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    Please do not edit this post to remove direct quotes from the story and replace them with euphemisms, @johnp. I was not the only person to remember the exquisitely coined word "sportfucking" as a highlight of the story. – arp May 18 '18 at 21:47
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    If the term cannot be used on SE then I will edit the post to mention that there was a vivid term that cannot be used here, but putting quotes around a "milder" made up term that does not appear in the original story is completely unacceptable. – arp May 18 '18 at 21:50
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    I would have been happy to edit the answer but seeing myself credited with writing "the term 'sports sex' stuck in my brain" without even a hint that was not the original phrasing really rubbed me the wrong way. Just replacing the term with (crude term removed) would have worked a whole lot better. – arp May 19 '18 at 1:39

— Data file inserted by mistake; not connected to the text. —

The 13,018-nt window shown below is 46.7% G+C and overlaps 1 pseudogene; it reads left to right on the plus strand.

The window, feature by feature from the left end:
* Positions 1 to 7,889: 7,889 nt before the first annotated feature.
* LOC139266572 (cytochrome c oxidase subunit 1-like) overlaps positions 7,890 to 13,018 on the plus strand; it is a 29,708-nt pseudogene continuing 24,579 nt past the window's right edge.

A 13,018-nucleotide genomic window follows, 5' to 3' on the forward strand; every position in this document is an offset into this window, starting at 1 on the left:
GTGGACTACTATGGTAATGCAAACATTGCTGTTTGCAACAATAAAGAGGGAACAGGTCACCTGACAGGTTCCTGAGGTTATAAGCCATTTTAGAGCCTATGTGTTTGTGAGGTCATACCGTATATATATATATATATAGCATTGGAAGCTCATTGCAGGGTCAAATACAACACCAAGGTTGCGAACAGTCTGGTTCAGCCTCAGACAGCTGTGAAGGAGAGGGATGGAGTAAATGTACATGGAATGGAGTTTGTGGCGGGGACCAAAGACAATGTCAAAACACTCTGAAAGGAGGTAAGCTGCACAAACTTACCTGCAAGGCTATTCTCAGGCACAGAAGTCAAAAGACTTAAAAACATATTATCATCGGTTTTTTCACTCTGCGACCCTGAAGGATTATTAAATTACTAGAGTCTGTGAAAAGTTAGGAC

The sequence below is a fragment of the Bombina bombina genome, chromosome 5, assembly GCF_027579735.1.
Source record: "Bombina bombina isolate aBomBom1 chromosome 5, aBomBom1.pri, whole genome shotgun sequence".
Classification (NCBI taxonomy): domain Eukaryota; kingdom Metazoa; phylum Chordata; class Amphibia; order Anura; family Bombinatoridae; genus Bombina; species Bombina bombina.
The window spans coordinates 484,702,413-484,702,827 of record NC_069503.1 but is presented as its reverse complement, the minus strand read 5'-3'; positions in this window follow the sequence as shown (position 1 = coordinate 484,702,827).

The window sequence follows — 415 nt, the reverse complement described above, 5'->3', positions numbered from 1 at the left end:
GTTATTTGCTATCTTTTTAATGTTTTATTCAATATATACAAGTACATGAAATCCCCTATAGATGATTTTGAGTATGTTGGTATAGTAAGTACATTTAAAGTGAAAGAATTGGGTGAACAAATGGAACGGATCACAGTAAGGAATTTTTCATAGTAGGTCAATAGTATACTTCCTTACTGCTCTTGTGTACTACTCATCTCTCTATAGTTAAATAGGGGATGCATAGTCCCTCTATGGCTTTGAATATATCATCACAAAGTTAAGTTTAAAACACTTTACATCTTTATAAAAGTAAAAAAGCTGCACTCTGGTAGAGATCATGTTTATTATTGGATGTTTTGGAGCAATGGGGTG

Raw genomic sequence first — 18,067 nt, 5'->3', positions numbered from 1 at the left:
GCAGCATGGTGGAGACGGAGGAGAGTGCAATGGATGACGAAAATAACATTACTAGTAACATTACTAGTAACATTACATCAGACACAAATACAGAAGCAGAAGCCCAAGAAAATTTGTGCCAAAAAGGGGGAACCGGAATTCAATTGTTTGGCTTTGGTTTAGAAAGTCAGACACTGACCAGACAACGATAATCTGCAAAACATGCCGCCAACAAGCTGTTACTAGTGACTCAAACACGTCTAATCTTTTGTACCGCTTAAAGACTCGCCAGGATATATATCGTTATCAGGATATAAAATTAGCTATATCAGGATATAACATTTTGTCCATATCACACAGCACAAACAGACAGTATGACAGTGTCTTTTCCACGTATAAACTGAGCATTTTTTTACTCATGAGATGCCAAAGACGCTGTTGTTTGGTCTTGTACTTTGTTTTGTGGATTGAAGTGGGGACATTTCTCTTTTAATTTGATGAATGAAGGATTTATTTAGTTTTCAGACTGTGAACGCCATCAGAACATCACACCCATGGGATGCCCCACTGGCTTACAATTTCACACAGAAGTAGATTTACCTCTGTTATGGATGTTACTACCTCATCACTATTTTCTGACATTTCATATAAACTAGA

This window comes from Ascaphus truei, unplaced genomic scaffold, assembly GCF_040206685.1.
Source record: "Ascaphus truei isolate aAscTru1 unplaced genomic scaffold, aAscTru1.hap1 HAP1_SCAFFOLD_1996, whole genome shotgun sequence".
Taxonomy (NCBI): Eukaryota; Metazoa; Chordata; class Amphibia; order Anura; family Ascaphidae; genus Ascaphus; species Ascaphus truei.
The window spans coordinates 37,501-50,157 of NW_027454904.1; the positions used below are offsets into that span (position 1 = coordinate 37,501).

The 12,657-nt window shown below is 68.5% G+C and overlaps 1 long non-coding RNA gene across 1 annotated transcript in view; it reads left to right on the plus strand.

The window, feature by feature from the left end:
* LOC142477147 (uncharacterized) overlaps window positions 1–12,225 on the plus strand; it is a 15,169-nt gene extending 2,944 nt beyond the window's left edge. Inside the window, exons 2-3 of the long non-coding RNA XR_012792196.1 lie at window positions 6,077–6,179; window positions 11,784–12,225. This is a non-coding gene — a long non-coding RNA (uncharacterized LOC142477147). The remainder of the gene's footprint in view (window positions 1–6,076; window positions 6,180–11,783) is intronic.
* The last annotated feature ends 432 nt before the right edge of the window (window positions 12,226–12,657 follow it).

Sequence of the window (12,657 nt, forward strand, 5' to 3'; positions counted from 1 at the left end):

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    No need to include the answer in the question. It's also confusing to put in extra details once you know what the answer is - it actually makes the question look worse (or even look like it's asked in bad faith) to someone who doesn't check the revision history. "If you'd known all that detail in the beginning, how could you possibly not have known the correct answer?" – Rand al'Thor May 19 '18 at 13:23
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    @arp Sorry for the confusion. Adding details as you remember them is good, yes, but what you were doing here is adding details after you'd found the book, at which point your question is already solved. And answers should point out where remembered details are wrong, yes, but edits to the question to fix such details would invalidate those parts of the answer. Maybe the confusion here is about the interaction between question and answer? You might just be overthinking it: you posted a question, got an answer, great, that's it :-) – Rand al'Thor May 19 '18 at 14:29
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Gestella by Susan Palwick. I read it in Sisters of the Revolution by Ann and Jeff VanderMeer.

The story is exactly as you describe, and it's a chilling one. It ends: